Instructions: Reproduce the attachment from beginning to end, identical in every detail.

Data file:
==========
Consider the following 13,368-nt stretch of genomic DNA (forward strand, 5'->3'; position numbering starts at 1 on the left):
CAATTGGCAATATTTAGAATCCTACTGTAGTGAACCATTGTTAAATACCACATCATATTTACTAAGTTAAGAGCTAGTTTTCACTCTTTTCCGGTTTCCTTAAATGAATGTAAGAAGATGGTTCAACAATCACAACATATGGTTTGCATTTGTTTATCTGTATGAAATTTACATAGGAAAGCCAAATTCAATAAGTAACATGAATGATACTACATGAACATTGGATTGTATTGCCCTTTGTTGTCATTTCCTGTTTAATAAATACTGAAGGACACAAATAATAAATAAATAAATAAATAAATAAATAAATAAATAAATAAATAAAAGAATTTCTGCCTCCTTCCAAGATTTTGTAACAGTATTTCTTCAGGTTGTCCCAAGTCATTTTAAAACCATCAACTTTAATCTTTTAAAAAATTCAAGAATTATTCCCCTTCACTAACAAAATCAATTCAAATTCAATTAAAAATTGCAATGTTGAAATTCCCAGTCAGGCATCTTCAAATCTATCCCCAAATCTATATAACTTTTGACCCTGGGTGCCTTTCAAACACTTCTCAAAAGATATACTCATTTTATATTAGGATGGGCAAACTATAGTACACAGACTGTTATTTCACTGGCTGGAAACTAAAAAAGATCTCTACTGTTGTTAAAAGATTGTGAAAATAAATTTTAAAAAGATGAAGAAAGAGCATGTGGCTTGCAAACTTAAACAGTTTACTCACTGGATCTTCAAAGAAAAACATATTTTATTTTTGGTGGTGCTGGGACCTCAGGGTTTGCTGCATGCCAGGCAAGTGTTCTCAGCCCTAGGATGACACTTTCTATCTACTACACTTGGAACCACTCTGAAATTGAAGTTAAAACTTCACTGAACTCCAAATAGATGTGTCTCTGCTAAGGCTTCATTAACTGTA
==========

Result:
Consider the following 13,368-nt stretch of genomic DNA (forward strand, 5'->3'; position numbering starts at 1 on the left):
CAATTGGCAATATTTAGAATCCTACTGTAGTGAACCATTGTTAAATACCACATCATATTTACTAAGTTAAGAGCTAGTTTTCACTCTTTTCCGGTTTCCTTAAATGAATGTAAGAAGATGGTTCAACAATCACAACATATGGTTTGCATTTGTTTATCTGTATGAAATTTACATAGGAAAGCCAAATTCAATAAGTAACATGAATGATACTACATGAACATTGGATTGTATTGCCCTTTGTTGTCATTTCCTGTTTAATAAATACTGAAGGACACAAATAATAAATAAATAAATAAATAAATAAATAAATAAATAAATAAATAAAAGAATTTCTGCCTCCTTCCAAGATTTTGTAACAGTATTTCTTCAGGTTGTCCCAAGTCATTTTAAAACCATCAACTTTAATCTTTTAAAAAATTCAAGAATTATTCCCCTTCACTAACAAAATCAATTCAAATTCAATTAAAAATTGCAATGTTGAAATTCCCAGTCAGGCATCTTCAAATCTATCCCCAAATCTATATAACTTTTGACCCTGGGTGCCTTTCAAACACTTCTCAAAAGATATACTCATTTTATATTAGGATGGGCAAACTATAGTACACAGACTGTTATTTCACTGGCTGGAAACTAAAAAAGATCTCTACTGTTGTTAAAAGATTGTGAAAATAAATTTTAAAAAGATGAAGAAAGAGCATGTGGCTTGCAAACTTAAACAGTTTACTCACTGGATCTTCAAAGAAAAACATATTTTATTTTTGGTGGTGCTGGGACCTCAGGGTTTGCTGCATGCCAGGCAAGTGTTCTCAGCCCTAGGATGACACTTTCTATCTACTACACTTGGAACCACTCTGAAATTGAAGTTAAAACTTCACTGAACTCCAAATAGATGTGTCTCTGCTAAGGCTTCATTAACTGTA